. . . decided I needed a little something extra to put in the shower favor bags.  Went to the store and found a 2 lb. bag of Jordan almonds.  Now have 1 7/8 lbs. of Jordan almonds leftover.  Forgot to give out the favors until the last five guests were on the way out the door. They all went home with handfuls of party favors, to give to their kids.

. . .  watched the Giants/Phillies game.

. . . made my husband an omelet for breakfast, and made pancakes for the rest of the family, because that's what they all like.

. . . celebrated my husband's birthday (Happy Birthday, Sweetie!). 

. . . went grocery shopping.

. . . sat on the back porch, wearing jeans and a sweatshirt, drank a cup of coffee and admired the fall colors.

. . . decorated my front porch with pumpkins that Emily and I got at the pumpkin patch last week.

See what everyone else did this weekend, over at Becky's.

Sunday, October 17, 2010

Day 3

The complex where the boys are playing is the spring training facility for two major league baseball teams -- the Padres and the Mariners.  It sits on 145 acres and in the center there's a baseball stadium that seats over 11,000 people.  It is surrounded by 12 major league-sized practice baseball fields. The 'tower' pictured here provides views of four of the fields to the hundreds of coaches and scouts that attend from all over the country.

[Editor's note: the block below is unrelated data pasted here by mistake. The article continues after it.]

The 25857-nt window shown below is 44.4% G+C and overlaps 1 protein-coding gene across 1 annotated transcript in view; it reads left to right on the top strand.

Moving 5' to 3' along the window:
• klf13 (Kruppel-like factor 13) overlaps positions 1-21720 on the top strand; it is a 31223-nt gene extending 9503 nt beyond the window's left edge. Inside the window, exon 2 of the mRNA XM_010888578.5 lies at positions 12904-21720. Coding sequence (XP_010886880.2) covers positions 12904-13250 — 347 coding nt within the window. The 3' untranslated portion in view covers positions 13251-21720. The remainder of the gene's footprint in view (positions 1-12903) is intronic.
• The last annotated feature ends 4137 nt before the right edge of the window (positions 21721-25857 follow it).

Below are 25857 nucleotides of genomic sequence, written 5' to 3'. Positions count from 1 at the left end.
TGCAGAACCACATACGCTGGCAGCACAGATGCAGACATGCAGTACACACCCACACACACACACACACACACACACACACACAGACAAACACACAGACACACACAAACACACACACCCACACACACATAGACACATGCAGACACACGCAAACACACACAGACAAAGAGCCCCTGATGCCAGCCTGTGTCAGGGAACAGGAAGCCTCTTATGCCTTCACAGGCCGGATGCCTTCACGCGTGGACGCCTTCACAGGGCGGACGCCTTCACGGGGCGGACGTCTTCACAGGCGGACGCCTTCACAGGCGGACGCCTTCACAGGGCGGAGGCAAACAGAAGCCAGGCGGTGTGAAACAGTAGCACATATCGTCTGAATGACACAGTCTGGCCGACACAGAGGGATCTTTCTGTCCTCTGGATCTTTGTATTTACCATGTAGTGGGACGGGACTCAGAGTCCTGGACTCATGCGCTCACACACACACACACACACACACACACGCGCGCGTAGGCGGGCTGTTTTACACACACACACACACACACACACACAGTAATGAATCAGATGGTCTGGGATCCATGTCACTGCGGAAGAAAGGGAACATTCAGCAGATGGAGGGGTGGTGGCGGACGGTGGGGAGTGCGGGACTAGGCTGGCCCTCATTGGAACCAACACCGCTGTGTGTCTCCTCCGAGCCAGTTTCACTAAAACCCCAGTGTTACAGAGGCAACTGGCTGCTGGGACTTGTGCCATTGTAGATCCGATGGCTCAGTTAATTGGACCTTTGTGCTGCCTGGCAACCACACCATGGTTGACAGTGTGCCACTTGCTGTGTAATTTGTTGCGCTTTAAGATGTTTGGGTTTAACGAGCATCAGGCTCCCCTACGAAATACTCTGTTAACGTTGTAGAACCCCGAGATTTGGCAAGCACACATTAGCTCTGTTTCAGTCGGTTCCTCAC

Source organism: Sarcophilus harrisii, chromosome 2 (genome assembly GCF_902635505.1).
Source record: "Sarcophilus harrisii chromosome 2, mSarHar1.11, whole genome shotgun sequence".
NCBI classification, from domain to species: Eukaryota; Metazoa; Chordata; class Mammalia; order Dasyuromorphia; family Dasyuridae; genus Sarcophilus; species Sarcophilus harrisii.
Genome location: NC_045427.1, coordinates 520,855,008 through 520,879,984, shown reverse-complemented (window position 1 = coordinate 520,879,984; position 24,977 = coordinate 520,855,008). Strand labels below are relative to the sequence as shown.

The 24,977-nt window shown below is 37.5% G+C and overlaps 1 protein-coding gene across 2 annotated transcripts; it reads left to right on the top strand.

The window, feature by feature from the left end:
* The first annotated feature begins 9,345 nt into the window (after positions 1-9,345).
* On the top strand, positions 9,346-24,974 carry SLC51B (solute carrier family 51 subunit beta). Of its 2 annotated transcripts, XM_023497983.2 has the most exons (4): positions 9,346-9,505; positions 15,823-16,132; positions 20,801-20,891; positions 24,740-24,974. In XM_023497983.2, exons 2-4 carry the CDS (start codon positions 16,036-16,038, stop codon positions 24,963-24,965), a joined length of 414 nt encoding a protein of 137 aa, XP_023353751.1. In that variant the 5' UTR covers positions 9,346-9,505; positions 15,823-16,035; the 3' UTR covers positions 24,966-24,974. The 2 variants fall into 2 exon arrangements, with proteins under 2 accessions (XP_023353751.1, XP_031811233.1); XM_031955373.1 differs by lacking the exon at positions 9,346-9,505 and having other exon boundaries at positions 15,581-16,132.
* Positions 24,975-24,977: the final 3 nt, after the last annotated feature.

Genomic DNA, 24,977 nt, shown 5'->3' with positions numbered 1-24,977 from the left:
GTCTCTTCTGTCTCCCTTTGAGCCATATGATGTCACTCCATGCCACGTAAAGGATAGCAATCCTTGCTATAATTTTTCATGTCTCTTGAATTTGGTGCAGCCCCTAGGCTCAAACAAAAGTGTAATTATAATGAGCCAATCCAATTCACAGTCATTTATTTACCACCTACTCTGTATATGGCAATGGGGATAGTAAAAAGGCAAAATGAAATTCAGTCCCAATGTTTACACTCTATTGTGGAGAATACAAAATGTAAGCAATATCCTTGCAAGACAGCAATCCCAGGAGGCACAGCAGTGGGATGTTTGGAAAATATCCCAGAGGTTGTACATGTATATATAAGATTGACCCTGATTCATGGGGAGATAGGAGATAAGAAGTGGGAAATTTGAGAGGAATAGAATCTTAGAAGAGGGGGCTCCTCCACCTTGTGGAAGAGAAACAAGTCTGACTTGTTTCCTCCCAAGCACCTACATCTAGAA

I know there are hundreds of them because I counted them, when they were all standing in front of  me at the concession stand.  I said, "Excuse me!  There's an awesome, talented and might I add very handsome, 6' 2" pitcher, playing over on field #5 in about 20 minutes, and he's worth taking a look at."  No one said anything except the one balancing his Coke and hot dog and clip board.  He said, "Could you please pass the ketchup?"
It's been quite an experience seeing so many great athletes and so much talent all in one place.  Not to mention the years of experience that the coaches have and their passion for sharing their knowledge with the next generation of players. The boys are having a great time playing the game they love better than any other. They can't get enough, and in the evenings they are gathered around the t.v. watching the Yankees and the Rangers play.